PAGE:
ANNAPOLIS, Md. (AP) — Maryland is one of more than a dozen states where new Medicaid enrollees under President Barack Obama's health care law have surpassed initial projects, though state analysts say Maryland is actually spending less on its Medicaid population because federal health care reform is covering 100,000 people who used to get health care paid entirely by the state.
The projected newly eligible enrollment for fiscal year 2015 initially was 164,724 in Maryland. The initial estimated cost was about $31 million for fiscal year 2017, when states begin paying their share.
The actual enrollment for fiscal year 2015 ended up being about 220,442, with an estimated cost of about $54 million in fiscal year 2017. Maryland is currently in the process of setting rates for managed care organizations for calendar 2016, so the projected $54 million cost could change again later this year.
However, about 100,000 people who were covered entirely at state expense under the state's Primary Adult Care program are now covered by Medicaid with shared state and federal costs. Also, people who once received health care through PAC receive added benefits under the full range of Medicaid.
It's expected that Medicaid will take up an increasingly larger percentage of the state budget moving forward. The state has found alternative revenue sources to reduce pressure on the state budget.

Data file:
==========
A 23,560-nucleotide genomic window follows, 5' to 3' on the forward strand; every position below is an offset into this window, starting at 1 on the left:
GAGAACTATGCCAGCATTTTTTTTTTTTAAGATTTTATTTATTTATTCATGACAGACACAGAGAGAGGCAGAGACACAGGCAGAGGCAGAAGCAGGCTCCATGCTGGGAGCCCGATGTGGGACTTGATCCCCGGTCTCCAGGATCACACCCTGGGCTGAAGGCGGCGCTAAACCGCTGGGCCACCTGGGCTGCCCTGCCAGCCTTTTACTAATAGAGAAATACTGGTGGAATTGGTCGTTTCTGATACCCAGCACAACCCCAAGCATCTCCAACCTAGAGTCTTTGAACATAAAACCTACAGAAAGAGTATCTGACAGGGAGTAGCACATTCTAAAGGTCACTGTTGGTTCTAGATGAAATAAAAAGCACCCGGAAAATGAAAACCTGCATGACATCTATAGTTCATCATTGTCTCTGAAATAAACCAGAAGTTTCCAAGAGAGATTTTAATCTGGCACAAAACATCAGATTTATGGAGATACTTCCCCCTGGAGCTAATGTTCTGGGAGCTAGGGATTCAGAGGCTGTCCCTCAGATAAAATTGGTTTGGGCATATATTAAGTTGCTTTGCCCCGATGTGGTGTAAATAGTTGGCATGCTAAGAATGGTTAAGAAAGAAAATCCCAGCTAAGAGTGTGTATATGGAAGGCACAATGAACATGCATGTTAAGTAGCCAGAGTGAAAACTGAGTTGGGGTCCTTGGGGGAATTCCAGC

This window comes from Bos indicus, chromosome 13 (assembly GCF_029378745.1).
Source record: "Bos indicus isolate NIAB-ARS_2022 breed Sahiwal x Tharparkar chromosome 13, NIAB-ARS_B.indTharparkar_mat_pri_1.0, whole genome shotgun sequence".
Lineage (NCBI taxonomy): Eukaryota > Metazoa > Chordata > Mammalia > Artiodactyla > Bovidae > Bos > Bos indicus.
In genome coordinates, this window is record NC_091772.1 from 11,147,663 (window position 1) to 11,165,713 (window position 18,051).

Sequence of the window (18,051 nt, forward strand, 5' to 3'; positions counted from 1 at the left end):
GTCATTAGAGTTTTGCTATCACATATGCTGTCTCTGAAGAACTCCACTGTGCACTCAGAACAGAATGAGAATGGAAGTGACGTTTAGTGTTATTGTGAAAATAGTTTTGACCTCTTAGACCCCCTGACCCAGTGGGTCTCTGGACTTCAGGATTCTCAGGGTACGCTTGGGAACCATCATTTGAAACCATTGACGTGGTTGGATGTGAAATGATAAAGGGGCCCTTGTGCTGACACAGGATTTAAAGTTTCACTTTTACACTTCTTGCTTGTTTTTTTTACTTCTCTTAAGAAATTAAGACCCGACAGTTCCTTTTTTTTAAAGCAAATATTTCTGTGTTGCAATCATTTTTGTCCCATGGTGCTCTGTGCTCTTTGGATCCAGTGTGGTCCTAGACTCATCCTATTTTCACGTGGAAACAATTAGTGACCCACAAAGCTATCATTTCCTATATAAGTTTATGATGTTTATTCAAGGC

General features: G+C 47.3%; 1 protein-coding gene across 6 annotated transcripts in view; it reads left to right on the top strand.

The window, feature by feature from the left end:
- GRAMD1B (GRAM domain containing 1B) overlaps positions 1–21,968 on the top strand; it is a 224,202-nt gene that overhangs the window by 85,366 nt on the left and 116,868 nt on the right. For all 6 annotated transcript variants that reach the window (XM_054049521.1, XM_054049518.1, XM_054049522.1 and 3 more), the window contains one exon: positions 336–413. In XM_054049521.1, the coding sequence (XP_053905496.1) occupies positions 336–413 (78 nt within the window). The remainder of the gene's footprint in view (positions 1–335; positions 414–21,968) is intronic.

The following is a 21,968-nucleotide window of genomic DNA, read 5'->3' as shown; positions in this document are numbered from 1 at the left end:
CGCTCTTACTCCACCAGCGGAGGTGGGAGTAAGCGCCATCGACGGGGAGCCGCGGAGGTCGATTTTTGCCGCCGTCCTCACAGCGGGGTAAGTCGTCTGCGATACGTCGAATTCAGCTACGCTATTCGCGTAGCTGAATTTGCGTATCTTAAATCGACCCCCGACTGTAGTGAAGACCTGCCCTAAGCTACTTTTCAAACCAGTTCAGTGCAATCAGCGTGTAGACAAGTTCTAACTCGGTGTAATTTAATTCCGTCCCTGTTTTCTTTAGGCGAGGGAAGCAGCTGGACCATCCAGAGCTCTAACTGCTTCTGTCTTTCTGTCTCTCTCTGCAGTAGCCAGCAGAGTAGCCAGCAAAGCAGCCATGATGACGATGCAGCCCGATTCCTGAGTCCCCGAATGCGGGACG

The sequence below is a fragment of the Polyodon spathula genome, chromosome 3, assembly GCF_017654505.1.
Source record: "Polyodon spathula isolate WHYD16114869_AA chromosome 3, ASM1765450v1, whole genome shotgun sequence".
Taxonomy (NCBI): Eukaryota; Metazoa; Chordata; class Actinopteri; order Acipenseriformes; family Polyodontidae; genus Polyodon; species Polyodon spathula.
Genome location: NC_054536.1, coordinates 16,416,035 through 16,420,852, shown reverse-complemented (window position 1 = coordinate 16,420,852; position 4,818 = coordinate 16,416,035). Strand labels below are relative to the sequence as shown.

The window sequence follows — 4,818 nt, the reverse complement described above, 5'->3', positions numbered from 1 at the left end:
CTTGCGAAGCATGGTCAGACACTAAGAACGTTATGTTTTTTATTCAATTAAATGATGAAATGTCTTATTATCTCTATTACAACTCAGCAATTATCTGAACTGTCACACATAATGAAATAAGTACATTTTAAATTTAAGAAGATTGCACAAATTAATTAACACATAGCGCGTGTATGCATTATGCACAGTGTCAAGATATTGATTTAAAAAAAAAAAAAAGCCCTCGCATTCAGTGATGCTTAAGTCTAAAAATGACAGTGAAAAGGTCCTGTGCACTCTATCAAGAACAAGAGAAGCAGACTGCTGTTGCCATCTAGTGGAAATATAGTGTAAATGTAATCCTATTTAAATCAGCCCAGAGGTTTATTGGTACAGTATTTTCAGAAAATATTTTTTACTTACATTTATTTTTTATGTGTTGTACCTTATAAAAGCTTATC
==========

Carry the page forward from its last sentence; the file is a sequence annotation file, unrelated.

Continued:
Maryland has significantly increased provider taxes on hospital and nursing homes in recent years, and the state has continued to rely on other state funds sources to alleviate Maryland's reliance on general funds.
Vincent DeMarco, president of Maryland Citizens' Health Initiative, said health care reform has led to a drop in costs related to uncompensated care.
"The fact of the matter is we don't let people die in the street," DeMarco said. "It's better, I think, to have it done through the taxes that go to pay for Medicaid at the federal or state level than higher premiums for uncompensated care."
But critics of federal health care reform question whether it will truly reduce uncompensated care. Del. Anthony O'Donnell, a Calvert County Republican, said he is concerned it will worsen doctor shortages in primary care in rural parts of the state and exacerbate wait times.
"I have a lot of concern that the people that are selling the virtues of this aren't being honest about the downsides and the costs of it, and they're covering it up and they have been from the beginning," O'Donnell said.
Thirty states and the District of Columbia expanded Medicaid to include all non-disabled adults with incomes at or below 138 percent of the federal poverty level, currently $16,243 for an individual. The federal government agreed to pay all costs for the new enrollees through 2016, but it will begin lowering its share in 2017. States will pay 10 percent of the costs by 2020.